Obviously, there is nothing in all this that I consider remotely dishonourable.
    However, if indeed a ‘let’s slide up the greasy pole’ type had chosen to start his career by making himself the champion of left-wing causes, and above all CND, it would seem likely that it would have been likely to represent a repudiation, or at least a distancing from, his background.
    What is puzzling is not a drastic transition – people from ‘right’ backgrounds not uncommonly have turned ‘left’, and the other way round. It is rather to find someone who appeared to have made such a transition away from the kind of world one would expect MI6 to like recruited by them straight from university.
    So it becomes interesting to look at accounts of his this happened.
    These are contradictory. According to Harding, in November 2017: ‘It’s unclear who recruited Steele. Traditionally, certain Cambridge tutors were rumoured to identify promising Cambridge candidates.’
    According to Mayer, in March 2018:
    ‘Steele graduated in 1986, with a degree in social and political science, and initially thought that he might go into journalism or the law. One day, though, he answered a newspaper ad seeking people interested in working abroad. The advertiser turned out to be M.I.6, which, after a battery of tests, recruited Steele into its Russian-language program. By the time he was in his mid-twenties he was living in Moscow.’
    It then becomes material that the situation in 1986 was not remotely comparable to that when Burgess, Maclean and Philby infiltrated the Foreign Office and MI6.
    At both periods, the latter organisation was not run by people who were in any sense ‘left-wing.’ But there was no conceivable sense in which the British ‘right’, in the wake of their experience with student radicalism in the ‘Sixties and ‘Seventies, were complacent on the subject.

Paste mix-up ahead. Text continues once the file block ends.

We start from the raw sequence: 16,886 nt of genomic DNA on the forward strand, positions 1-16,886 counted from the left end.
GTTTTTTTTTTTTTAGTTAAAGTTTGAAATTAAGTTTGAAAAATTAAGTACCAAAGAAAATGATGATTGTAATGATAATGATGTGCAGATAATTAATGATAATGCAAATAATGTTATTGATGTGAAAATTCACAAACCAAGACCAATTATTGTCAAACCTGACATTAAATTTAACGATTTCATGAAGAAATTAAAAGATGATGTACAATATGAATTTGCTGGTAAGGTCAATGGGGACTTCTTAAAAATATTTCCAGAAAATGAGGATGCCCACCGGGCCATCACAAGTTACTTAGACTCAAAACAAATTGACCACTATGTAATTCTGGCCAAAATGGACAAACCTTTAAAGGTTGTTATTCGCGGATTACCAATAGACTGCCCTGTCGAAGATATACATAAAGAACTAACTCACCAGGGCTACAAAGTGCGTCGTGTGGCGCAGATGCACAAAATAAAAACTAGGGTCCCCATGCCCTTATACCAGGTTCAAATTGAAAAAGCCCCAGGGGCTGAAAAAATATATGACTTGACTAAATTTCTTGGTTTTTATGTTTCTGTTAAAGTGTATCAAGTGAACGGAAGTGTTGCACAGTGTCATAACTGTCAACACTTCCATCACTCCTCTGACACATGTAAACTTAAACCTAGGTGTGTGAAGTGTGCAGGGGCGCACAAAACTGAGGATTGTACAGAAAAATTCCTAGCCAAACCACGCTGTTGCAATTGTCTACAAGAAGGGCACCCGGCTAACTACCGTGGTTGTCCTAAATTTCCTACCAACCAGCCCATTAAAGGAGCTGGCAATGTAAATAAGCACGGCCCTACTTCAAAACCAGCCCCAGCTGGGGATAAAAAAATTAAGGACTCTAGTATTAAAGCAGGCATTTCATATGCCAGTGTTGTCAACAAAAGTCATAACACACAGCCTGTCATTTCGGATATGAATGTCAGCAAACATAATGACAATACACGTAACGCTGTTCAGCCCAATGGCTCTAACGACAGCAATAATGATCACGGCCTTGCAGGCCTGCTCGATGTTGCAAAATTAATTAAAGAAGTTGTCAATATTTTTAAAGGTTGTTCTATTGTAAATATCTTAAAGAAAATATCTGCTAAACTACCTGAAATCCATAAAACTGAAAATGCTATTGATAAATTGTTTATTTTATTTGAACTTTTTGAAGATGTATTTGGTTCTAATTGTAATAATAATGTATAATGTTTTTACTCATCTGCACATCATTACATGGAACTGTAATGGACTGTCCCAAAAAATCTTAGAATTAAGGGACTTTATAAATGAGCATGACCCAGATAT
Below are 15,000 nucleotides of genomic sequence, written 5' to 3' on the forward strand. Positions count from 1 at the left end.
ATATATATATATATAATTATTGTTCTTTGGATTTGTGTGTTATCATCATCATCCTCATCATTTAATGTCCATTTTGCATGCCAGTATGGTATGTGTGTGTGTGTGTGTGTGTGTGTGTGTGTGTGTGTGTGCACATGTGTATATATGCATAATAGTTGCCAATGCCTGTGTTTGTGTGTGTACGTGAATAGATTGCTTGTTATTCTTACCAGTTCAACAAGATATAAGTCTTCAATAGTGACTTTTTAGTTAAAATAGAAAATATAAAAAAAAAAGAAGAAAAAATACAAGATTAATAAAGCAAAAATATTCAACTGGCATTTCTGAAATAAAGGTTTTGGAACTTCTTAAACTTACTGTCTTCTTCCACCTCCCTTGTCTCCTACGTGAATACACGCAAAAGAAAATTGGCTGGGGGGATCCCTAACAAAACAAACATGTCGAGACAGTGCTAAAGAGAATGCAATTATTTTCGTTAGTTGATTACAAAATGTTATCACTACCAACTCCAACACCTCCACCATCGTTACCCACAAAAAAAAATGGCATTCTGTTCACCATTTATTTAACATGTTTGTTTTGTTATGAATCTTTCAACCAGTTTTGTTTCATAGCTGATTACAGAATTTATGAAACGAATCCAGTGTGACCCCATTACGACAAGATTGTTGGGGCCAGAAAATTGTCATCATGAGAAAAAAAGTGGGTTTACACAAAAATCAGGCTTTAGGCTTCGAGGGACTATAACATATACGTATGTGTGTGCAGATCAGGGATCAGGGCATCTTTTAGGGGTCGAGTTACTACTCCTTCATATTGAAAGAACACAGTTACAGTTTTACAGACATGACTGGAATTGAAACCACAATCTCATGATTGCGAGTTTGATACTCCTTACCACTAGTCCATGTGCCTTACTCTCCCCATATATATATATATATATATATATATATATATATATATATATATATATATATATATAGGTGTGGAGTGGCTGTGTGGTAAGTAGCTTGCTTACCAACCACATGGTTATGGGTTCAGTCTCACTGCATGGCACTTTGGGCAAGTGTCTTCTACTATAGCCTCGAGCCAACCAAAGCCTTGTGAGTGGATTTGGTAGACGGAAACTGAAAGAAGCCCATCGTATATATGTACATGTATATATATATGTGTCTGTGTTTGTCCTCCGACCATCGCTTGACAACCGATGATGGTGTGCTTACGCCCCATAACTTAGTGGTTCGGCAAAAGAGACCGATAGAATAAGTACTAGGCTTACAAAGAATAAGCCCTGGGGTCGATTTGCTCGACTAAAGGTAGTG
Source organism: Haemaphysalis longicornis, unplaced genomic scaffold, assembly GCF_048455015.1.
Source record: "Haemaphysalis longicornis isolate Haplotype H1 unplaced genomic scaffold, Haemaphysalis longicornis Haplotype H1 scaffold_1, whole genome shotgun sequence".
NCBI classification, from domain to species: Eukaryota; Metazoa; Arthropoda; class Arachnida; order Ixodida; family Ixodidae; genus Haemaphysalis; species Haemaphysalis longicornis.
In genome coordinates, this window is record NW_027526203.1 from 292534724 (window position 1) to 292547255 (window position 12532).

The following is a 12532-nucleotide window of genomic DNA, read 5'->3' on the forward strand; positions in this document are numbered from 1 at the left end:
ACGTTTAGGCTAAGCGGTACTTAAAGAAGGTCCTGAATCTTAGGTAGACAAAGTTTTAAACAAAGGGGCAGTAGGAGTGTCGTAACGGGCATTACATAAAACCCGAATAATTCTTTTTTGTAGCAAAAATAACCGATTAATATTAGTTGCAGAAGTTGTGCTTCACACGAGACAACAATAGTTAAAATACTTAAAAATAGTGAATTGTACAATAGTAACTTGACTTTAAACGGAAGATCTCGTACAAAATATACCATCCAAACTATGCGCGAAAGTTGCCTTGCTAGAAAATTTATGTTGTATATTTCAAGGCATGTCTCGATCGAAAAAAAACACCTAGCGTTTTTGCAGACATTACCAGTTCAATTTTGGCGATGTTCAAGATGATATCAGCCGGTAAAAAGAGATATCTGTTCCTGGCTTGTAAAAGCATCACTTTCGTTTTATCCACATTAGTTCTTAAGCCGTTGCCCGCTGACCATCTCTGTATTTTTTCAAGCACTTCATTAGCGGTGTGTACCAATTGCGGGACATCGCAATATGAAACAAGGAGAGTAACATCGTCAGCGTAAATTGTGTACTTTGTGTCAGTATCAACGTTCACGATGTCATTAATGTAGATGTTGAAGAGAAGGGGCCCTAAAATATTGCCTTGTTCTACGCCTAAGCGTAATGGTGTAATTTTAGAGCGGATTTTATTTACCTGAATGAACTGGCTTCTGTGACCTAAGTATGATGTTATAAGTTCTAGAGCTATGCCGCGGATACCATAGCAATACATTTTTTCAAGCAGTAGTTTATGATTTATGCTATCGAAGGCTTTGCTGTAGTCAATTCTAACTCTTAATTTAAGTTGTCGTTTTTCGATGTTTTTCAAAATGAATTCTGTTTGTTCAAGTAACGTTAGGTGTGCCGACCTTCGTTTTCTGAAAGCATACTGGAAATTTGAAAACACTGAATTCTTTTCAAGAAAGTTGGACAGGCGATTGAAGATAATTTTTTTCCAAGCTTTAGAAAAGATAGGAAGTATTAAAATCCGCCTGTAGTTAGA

And if there was one thing that obsessed them in the ‘Eighties, when students were no longer rioting, it was the threat they perceived from the ‘Peace Movement’, who they saw as either subversives or ‘useful idiots’ of the Soviet ‘active measures’ campaign they took Gorbachev’s ‘new thinking’ to be.
    The notion that in 1986 some latter-day equivalent of ‘Jebedee’, the tutor who recruits Smiley, would have recommended someone they believed to be a committed supporter of CND to MI6, as Harding seems to suggest, seems to me not obviously plausible.
    Likewise, I would be wildly surprised if someone who had applied ‘blind’ to an advert – and Mayer’s account seems to me improbable enough, as well as contradicting Harding’s – would not have had his, or her, student career checked out, probably with the assistance of ‘Jebedee’ figures.
    Accordingly, while I cannot completely rule out the explanation Diana West provides, I think that we need at least to consider an alternative. It could be that Steele was judged a suitable recruit for MI6, because he had ‘won his spurs’ in a successful infiltration operation as a student.

  11. Fred says:

    I noticed that line about not having an enemy, but while I understand her point I would disagree as well. The left defeated America in the late sixties and are trying to do so again. Obama spent two terms gutting the concept of an inspirational America by attacking what our host once called the “cultural mythos”. Bernie will only make that worse. I can’t wait to see what Antifa, Black Lives Matter and assorted groups do as the general election gets closer.